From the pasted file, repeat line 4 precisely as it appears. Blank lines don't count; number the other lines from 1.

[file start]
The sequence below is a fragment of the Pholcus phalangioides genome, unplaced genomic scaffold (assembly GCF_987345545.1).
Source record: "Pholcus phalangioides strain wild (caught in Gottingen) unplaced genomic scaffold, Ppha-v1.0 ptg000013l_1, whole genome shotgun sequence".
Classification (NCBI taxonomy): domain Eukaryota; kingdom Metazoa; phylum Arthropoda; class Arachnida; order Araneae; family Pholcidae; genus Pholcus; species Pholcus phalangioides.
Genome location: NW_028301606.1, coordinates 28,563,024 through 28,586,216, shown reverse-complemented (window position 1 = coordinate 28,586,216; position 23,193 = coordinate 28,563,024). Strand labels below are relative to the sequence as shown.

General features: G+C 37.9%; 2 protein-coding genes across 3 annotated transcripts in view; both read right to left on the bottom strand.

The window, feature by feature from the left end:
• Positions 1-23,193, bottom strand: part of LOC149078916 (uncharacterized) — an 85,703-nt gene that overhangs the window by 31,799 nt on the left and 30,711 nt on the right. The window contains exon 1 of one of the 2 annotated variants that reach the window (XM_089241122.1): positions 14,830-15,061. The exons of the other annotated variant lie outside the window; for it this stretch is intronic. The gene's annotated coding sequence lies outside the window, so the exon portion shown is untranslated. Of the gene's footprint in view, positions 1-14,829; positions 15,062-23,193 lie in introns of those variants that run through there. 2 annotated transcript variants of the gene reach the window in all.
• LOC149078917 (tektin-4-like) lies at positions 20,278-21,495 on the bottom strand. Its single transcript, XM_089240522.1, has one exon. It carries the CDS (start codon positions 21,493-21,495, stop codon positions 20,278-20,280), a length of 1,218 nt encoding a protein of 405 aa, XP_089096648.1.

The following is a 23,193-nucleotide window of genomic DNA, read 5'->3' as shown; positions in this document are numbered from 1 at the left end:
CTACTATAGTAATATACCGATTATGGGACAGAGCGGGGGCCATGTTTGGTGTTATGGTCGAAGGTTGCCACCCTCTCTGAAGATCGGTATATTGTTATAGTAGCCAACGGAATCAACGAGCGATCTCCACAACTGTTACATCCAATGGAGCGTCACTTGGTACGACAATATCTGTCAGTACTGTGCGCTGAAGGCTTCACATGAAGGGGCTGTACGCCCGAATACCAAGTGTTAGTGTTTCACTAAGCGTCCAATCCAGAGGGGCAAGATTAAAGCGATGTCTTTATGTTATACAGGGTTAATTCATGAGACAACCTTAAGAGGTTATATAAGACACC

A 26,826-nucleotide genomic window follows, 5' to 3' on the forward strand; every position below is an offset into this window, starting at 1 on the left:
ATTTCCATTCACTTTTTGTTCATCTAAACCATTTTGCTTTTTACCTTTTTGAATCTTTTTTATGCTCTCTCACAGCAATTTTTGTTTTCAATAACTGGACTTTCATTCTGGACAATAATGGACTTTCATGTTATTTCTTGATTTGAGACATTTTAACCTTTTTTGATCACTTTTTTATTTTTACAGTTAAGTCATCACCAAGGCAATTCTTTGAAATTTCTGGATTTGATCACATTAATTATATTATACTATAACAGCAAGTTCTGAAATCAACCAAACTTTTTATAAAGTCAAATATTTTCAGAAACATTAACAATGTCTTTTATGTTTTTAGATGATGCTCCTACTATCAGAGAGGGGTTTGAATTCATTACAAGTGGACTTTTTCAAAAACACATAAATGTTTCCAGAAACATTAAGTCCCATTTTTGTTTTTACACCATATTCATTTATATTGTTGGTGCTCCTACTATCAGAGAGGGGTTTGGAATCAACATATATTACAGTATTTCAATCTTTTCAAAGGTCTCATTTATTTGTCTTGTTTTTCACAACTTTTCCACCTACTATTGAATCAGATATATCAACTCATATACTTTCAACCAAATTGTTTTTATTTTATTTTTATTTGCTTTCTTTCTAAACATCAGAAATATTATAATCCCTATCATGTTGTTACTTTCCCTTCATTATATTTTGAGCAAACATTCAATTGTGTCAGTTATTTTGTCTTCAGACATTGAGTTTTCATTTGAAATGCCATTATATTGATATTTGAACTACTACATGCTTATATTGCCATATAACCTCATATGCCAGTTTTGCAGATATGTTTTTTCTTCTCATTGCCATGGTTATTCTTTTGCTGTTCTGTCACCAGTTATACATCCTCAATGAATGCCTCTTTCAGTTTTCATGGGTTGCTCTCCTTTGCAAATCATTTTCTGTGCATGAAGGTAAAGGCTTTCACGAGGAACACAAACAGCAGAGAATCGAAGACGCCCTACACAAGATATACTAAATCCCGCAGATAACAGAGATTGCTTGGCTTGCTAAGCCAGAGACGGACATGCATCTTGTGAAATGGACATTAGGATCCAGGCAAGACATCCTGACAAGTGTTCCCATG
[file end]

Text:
Genome location: NW_028301606.1, coordinates 28,563,024 through 28,586,216, shown reverse-complemented (window position 1 = coordinate 28,586,216; position 23,193 = coordinate 28,563,024). Strand labels below are relative to the sequence as shown.